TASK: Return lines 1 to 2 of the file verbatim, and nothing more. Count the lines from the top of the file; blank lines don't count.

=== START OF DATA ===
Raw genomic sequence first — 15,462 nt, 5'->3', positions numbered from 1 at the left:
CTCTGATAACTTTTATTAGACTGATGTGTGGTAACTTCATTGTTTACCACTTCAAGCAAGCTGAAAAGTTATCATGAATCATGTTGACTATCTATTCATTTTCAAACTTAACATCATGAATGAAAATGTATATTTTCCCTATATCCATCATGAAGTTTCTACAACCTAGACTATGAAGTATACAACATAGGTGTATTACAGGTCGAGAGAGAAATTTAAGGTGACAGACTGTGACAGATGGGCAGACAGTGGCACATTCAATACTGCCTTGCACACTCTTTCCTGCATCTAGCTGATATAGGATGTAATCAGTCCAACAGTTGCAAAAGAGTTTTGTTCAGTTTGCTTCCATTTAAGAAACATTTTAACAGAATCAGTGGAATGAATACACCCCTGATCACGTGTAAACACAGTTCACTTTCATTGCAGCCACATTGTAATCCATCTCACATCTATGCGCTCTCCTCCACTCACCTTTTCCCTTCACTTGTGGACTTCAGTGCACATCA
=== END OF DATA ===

Raw genomic sequence first — 15,462 nt, 5'->3', positions numbered from 1 at the left:
CTCTGATAACTTTTATTAGACTGATGTGTGGTAACTTCATTGTTTACCACTTCAAGCAAGCTGAAAAGTTATCATGAATCATGTTGACTATCTATTCATTTTCAAACTTAACATCATGAATGAAAATGTATATTTTCCCTATATCCATCATGAAGTTTCTACAACCTAGACTATGAAGTATACAACATAGGTGTATTACAGGTCGAGAGAGAAATTTAAGGTGACAGACTGTGACAGATGGGCAGACAGTGGCACATTCAATACTGCCTTGCACACTCTTTCCTGCATCTAGCTGATATAGGATGTAATCAGTCCAACAGTTGCAAAAGAGTTTTGTTCAGTTTGCTTCCATTTAAGAAACATTTTAACAGAATCAGTGGAATGAATACACCCCTGATCACGTGTAAACACAGTTCACTTTCATTGCAGCCACATTGTAATCCATCTCACATCTATGCGCTCTCCTCCACTCACCTTTTCCCTTCACTTGTGGACTTCAGTGCACATCA